“[West] is somebody who touches all kinds of people. They're going to hear this and see him co-opting white supremacist symbols and making them marketable and many people are going to think that this is okay just because it’s him,” said Minkovich
West’s antisemitic rhetoric does not exist in a vacuum. As McMaster students and faculty, we must be aware on how external hate and violence towards marginalized groups may influence members within our own community and support one another.
In their written statement, McMaster Hillel also describes the importance of creating spaces for Jewish people on campus in light of recent antisemitic violence and hate speech.
“[McMaster Hillel] aims to create a community for Jewish students, and foster collaborative relationships with other groups across campus. The Jewish community is the most frequently targeted religious minority in the country, according to Statistics Canada, and we need our friends and allies to stand with us during these challenging times.” said McMaster Hillel.
At this time, it is important to uplift the Jewish student voices and experiences, and ensure that the spread of dangerous rhetoric is halted before it leads to further hatred and violence.
Adjusting to the “new normal” is a necessary step for our mental health
By: Ardena Bašić, Contributor
For more than a year, restrictions imposed on us due to the COVID-19 pandemic have forced us to change our way of life. Habitual activities like parties, work and exercise have either been moved to virtual platforms or missed altogether. The need to decline an invitation due to the health risks of socialization can be called “the COVID excuse.” While the word “excuse” may sound harsh, it better represents the completely reasonable need to decline an invitation that could be perilous to one’s health.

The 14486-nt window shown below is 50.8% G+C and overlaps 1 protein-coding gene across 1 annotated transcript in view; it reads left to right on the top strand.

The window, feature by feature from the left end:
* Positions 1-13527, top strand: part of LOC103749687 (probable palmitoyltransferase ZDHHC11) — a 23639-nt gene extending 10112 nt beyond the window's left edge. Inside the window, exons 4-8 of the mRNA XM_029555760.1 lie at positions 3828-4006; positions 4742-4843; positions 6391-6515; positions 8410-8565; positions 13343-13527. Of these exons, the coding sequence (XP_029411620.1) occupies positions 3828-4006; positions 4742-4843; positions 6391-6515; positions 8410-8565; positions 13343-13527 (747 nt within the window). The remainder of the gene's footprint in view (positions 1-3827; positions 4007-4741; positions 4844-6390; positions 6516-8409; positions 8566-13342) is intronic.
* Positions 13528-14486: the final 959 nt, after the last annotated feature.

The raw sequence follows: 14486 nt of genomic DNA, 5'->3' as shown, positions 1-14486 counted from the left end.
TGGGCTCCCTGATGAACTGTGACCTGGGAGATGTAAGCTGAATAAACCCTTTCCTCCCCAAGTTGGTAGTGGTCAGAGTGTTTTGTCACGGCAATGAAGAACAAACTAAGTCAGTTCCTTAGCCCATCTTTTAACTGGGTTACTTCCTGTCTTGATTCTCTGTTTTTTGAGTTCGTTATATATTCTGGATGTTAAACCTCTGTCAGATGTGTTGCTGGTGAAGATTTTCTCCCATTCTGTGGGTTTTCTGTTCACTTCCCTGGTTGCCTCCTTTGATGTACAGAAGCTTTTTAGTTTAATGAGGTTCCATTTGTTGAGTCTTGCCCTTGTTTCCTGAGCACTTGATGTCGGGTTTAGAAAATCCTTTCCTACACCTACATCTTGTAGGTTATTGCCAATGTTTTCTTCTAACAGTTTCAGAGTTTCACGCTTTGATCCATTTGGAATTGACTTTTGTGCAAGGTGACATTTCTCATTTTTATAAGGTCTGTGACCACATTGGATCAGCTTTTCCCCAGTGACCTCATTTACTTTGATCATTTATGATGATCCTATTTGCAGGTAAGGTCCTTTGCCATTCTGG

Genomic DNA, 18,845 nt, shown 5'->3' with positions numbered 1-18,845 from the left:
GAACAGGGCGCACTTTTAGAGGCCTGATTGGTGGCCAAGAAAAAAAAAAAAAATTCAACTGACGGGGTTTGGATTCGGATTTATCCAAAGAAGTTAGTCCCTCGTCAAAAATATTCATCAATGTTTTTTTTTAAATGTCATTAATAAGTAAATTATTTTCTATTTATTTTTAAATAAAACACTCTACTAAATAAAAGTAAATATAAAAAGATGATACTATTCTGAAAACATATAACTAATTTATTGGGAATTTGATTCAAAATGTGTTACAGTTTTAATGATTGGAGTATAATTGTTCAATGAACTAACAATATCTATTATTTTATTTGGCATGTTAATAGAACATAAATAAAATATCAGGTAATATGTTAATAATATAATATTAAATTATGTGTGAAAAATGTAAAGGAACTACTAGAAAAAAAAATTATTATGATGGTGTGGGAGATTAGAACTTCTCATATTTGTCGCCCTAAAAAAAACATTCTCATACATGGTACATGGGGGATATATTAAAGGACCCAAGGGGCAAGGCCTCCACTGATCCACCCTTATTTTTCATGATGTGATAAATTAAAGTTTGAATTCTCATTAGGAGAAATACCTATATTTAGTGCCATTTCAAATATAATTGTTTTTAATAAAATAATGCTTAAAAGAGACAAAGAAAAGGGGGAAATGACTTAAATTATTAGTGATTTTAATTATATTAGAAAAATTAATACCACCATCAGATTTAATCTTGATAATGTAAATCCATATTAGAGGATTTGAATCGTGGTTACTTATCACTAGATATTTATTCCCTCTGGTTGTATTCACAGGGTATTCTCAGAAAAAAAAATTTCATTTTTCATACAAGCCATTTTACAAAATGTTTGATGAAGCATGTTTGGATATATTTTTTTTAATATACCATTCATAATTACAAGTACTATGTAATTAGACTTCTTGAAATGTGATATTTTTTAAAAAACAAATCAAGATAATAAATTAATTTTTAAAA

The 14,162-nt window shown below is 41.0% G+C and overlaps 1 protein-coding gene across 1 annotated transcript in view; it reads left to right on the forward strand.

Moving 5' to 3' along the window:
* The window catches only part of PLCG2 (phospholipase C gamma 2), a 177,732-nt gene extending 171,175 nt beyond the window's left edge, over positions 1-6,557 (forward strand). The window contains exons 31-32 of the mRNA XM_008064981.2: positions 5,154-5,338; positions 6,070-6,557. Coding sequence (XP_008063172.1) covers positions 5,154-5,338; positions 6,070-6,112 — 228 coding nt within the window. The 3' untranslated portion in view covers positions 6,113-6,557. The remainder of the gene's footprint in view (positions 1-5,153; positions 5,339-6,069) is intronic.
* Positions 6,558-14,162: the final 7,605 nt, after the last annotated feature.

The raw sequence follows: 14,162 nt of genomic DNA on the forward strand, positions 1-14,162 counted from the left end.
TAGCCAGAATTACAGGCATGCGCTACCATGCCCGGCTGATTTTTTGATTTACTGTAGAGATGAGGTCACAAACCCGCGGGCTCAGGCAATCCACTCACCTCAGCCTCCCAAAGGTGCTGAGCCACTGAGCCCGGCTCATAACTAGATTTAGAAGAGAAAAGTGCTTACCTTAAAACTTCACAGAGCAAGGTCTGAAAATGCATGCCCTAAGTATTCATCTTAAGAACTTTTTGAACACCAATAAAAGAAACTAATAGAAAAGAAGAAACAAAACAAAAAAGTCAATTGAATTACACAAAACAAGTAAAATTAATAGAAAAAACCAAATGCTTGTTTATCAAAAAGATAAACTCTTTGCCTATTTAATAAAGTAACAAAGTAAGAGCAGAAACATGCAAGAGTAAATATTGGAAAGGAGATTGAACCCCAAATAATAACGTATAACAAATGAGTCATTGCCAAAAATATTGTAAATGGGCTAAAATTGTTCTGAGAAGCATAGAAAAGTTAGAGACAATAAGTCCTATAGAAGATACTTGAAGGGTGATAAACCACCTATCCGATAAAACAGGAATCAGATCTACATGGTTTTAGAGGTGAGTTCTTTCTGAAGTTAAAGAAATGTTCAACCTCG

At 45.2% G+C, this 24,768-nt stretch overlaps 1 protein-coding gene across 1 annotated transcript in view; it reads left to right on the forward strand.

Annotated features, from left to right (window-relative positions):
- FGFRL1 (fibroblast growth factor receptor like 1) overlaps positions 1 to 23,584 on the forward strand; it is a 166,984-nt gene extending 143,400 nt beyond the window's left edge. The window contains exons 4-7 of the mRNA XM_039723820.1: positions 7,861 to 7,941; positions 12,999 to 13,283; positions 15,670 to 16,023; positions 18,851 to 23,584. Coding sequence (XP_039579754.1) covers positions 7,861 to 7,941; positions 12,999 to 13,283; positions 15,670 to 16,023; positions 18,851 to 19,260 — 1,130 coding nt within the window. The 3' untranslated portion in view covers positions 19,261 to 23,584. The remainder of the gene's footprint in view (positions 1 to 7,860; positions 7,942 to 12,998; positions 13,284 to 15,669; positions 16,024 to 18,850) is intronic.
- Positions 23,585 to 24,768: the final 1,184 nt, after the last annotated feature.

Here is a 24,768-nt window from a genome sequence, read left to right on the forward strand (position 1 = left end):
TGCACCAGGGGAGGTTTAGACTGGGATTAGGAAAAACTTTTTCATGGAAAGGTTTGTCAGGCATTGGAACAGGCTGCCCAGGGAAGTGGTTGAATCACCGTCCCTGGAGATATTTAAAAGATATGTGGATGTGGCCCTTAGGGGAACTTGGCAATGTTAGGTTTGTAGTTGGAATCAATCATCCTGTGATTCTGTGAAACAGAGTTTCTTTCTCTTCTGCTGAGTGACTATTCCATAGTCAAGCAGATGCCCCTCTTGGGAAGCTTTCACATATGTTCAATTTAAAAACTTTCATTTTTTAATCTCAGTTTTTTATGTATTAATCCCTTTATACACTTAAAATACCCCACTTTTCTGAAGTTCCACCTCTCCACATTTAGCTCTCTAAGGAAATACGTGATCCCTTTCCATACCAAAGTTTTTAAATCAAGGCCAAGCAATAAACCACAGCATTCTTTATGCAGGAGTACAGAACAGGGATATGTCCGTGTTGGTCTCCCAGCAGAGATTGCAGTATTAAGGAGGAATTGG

However, as the pandemic slowly improves and vaccination rates rise, how much longer can this excuse last? This is an especially important inquiry considering the impact that a lack of social activity has had on our health. By no means am I advocating for risking your health, but the need to support your mental health must be balanced along with our distaste for modified gatherings, such as virtual or outdoor socializing. With laws and regulations loosening, it’s time to move away from “the COVID excuse” in order to restore our social lives, health and return to a new normal.
For many, the pandemic took away whatever level of social life one had maintained beforehand. Regardless of whether one was more introverted or extroverted to begin with, there was now no choice but to minimize social gatherings. Although virtual meetings were always an option, they were certainly not the same and discouraged many from trying such methods. For a prolonged period, we could return to the excuses, expressing that “it’s not the same” or questioning the point of even planning such events.
These responses are certainly understandable, as anxiety and fear about the potential of getting COVID have been omnipresent for quite some time. Yet, while these exchanges were beneficial in easing some fears and flattening the curve at the beginning of the pandemic, they now may be doing more harm than good.
Despite an emphasis on resources for mental health during initial lockdown periods, research still found that staying at home and personal distancing increased the prominence of depression, anxiety, insomnia and stress. When coupled with avoiding evolved ways of socializing, these behaviours simply compounded the general stress of the pandemic and led to severely worsened states of health for many.